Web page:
5. The preparation and gathering of material • Document preservation notices • What is the scope of the investigation? • Where is the relevant data stored? • How do the IT systems work? • Who is required to assist in the collection task? • What confidentiality obligations need to be imposed on third party vendors? • Clean up – don’t forget the obligations on third parties to destruct documents and clean their systems Cross Border Internal Investigations

  6. Co-operation with the investigation • Employees are under a contractual duty to co-operate with an investigation to establish relevant facts • Limited obligations of former employees unless imposed by termination arrangements Cross Border Internal Investigations

  7. Constraints on internal investigations • Data protection restrictions on personal information • Is there justification for processing? • Does notice need to be given? • Is there a pre-existing policy on telephone tapes and email monitoring? • Can personal data be exported? • Regulation of Investigatory Powers Act restricts interception and live monitoring of communications Cross Border Internal Investigations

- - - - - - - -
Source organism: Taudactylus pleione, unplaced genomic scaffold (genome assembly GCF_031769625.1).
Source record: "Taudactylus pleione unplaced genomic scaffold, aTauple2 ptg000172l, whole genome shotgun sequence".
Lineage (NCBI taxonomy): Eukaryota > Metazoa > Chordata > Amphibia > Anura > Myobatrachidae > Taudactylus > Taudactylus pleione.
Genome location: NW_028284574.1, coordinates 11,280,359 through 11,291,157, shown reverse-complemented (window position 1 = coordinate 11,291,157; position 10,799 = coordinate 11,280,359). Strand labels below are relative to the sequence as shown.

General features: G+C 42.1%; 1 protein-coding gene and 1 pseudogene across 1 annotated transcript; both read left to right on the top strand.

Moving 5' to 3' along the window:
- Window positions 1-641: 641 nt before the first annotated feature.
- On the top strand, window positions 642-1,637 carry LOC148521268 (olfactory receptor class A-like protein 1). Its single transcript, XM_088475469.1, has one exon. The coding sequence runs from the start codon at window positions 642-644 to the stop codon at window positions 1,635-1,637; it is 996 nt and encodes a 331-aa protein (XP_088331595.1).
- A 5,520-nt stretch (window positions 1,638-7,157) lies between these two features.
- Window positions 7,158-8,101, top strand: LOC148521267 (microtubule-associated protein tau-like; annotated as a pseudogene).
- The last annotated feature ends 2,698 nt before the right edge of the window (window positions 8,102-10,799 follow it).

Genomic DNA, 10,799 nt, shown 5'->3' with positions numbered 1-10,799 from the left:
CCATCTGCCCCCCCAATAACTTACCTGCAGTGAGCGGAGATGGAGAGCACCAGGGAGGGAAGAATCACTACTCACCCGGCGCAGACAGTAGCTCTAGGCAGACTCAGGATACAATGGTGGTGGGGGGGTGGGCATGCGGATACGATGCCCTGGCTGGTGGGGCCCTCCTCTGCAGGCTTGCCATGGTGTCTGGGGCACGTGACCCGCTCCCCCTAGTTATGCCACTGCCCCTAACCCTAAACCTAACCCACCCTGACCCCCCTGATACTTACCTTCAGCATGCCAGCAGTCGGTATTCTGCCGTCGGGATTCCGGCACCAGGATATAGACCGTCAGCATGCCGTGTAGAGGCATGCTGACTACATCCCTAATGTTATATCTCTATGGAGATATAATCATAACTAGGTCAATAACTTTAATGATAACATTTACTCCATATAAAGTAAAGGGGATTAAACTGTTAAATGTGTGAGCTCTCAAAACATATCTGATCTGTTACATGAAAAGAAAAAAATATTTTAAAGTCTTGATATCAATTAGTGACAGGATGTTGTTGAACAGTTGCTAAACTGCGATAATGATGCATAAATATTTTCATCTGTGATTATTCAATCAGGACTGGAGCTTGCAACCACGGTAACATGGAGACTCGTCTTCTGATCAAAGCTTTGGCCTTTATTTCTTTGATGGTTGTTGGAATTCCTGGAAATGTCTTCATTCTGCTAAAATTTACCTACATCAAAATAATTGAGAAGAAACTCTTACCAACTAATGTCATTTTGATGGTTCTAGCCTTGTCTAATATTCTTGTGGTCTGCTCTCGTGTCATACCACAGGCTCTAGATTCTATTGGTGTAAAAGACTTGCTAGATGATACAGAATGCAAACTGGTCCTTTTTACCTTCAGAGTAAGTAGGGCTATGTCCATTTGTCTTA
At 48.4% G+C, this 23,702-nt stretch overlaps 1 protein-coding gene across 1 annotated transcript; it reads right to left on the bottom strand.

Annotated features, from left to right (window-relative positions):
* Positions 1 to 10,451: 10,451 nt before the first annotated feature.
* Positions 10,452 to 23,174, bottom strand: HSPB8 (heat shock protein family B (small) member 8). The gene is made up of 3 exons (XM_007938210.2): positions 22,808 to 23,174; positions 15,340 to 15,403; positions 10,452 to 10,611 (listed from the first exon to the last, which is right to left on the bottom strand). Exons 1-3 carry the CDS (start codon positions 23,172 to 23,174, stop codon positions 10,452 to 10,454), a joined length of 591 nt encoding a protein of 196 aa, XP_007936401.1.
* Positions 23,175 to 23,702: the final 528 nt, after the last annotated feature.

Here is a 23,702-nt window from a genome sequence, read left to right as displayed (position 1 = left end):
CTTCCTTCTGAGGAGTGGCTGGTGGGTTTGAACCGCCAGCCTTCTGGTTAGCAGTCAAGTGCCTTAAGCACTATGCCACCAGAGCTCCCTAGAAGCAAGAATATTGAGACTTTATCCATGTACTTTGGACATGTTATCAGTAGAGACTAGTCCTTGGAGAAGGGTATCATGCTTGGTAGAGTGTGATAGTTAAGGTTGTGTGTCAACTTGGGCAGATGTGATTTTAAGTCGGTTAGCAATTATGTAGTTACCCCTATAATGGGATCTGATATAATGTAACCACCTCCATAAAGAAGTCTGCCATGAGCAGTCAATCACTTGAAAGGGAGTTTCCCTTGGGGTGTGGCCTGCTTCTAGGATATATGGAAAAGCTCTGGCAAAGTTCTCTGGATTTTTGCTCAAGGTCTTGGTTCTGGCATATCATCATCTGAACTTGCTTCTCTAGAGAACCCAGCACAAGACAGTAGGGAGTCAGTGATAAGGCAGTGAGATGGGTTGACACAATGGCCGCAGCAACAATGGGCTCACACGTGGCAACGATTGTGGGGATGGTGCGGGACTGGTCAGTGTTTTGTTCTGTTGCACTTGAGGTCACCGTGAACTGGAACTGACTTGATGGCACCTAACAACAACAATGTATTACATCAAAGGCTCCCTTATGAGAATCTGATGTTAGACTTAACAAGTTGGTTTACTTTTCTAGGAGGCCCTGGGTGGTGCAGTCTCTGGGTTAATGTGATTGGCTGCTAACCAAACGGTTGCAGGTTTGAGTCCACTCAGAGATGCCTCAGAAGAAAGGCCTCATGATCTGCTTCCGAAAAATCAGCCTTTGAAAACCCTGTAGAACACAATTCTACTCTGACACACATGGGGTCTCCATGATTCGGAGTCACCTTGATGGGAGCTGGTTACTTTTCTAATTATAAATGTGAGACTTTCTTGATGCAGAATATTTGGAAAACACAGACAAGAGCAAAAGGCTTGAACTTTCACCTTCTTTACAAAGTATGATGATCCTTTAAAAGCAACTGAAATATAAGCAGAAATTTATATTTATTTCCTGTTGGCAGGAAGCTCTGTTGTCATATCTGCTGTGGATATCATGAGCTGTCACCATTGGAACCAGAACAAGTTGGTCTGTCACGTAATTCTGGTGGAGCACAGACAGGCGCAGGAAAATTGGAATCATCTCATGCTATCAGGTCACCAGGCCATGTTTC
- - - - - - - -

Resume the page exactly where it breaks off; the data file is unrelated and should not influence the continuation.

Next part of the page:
8. Constraints on internal investigations (2) • Maintenance of privilege • Employment law considerations • Do not predetermine internal disciplinary findings • Watch out for the need to switch from investigation to formal disciplinary process • Independent representation of employee • Privilege against self-incrimination Cross Border Internal Investigations

  9. Reducing civil litigation risk • Record purpose at the outset of the investigation and consider whether it is for a privileged purpose • Use in-house legal function and external lawyers where there could be a claim for privilege and advantages therefrom • Form of report (oral or written/factual or evaluative) • Maintenance of privilege • Limited disclosure of the report • Restrict interviewees access to interview notes Cross Border Internal Investigations

  10. Warning • Throughout the process remain alert to • The requirement to file suspicious transaction reports (STRs and SARs) • FSA’s general notification requirements relating to firms and approved persons • The advantages of self-reporting to the SFO • The possibility that there will be a leak requiring a reactive statement Cross Border Internal Investigations

  11. Cross-border complications • Some countries have blocking laws that make it illegal to investigate on their territory where there are foreign or national implications (e.g. Switzerland and France) • In some European countries breach of data privacy and/or bank secrecy laws carries criminal law penalties • Some other European countries’ employment laws provide greater levels of protection for employees in relation to internal investigations and subsequent disciplinary action • Local bar rules may prohibit local lawyers conducting factual investigations • Differing concepts of confidentiality and legal privilege in civil law countries reduce the advantages of using lawyers for internal investigations Cross Border Internal Investigations

  12. Cross Border Internal Investigations